More interestingly, this is more than a biography. In quoting at length from Cliff's speeches and writings, Birchall gives us a glimpse of different periods of recently British political history. The section on 1968, for instance, when Cliff argued for a turn to student work and spent days winning arguments with leftist students at the London School of Economics is a fascinating insight into the period. (For more on this I'd recommend this short piece.) But Birchall also takes time to explain some of Cliff's ideas - I've mentioned State Capitalism, but his arguments around Deflected Permanent Revolution (the way that revolutions in former colonies were deflected by their nationalistic leaders down a different road from socialism) and the theory of the Arms Economy, that helped explain the long boom after World War II were important to new generations of Marxist thinkers.

Most importantly though I think Birchall helps us understand Cliff's method, and through that the general Marxist method. Since the Russian Revolution one figure looms high amongst those who fought to retain the essential core of revolutionary socialism - that working people must emancipate themselves - that was Leon Trotsky. Since the Second World War a few revolutionaries continued this work and Tony Cliff was probably the most important of this. His vision and his hope that working people on the late 20th century could still overthrow capitalism and build a new world inspired thousands. Today as we face economic chaos and environmental crisis that need is still there. Cliff helped build the beginnings of the socialist organisations that can be part of that transformation. His life and his works remain essential reading for all of us who want to take that struggle forward.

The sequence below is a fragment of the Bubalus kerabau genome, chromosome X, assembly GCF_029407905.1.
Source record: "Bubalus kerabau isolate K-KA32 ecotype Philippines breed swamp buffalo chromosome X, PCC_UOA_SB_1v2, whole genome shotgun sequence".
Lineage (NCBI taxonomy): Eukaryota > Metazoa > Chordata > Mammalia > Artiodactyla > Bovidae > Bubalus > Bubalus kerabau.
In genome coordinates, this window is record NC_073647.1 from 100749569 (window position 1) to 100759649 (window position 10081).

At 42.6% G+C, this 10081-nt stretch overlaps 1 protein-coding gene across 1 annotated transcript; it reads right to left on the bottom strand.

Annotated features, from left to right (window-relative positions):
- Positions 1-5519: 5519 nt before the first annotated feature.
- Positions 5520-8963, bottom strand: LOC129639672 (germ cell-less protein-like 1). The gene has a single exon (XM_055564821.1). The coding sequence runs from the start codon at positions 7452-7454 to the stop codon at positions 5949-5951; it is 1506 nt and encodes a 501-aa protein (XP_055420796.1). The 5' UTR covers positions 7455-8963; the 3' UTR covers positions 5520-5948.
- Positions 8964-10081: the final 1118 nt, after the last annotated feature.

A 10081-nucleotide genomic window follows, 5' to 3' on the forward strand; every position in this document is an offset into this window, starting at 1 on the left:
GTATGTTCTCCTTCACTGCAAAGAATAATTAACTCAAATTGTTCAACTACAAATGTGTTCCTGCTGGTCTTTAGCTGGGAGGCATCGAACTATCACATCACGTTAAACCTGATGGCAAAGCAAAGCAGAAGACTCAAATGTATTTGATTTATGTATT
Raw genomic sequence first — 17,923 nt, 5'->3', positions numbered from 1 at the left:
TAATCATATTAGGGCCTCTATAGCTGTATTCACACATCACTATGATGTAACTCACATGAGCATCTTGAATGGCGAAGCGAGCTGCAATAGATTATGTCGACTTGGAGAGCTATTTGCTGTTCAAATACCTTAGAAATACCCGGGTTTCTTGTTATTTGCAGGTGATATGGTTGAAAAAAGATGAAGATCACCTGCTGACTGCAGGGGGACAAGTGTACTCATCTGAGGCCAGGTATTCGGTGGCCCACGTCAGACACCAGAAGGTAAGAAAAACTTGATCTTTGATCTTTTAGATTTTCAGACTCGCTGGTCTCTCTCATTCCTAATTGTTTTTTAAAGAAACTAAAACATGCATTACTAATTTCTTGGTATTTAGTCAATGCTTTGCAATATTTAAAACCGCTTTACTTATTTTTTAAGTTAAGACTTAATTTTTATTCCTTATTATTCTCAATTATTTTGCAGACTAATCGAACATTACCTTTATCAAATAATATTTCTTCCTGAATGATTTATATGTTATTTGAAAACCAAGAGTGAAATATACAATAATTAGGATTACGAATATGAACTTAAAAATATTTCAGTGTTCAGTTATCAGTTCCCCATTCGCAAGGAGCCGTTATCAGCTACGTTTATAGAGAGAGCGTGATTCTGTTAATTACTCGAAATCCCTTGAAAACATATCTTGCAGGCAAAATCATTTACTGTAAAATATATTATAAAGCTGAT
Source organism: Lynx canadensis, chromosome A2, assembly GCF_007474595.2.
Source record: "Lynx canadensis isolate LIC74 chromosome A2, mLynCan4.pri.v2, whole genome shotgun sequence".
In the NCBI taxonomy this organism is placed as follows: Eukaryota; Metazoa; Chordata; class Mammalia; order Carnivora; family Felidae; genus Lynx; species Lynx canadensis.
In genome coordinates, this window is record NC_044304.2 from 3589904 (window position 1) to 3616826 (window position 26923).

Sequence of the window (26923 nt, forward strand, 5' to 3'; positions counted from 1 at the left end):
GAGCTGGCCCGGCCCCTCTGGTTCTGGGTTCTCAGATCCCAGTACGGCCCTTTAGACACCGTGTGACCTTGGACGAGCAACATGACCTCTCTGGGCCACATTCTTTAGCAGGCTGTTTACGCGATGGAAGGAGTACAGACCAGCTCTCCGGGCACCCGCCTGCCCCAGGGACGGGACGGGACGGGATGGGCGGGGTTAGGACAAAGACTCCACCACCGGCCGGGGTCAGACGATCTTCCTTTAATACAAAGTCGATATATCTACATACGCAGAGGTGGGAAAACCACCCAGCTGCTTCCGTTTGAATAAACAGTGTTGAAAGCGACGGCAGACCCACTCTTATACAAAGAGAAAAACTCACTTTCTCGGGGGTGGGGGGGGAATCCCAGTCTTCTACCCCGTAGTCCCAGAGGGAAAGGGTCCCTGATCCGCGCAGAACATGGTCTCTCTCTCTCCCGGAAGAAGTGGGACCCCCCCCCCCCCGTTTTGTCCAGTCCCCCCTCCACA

Related Reading

Given the nature of socialist politics, Ian Birchall's book has been the subject of intense debate, discussion and need I say, polemic. Sadly some of this reflects the worst of the socialist movement. Some of the most useful reviews are below, chosen more for their political insights, rather than their polemic.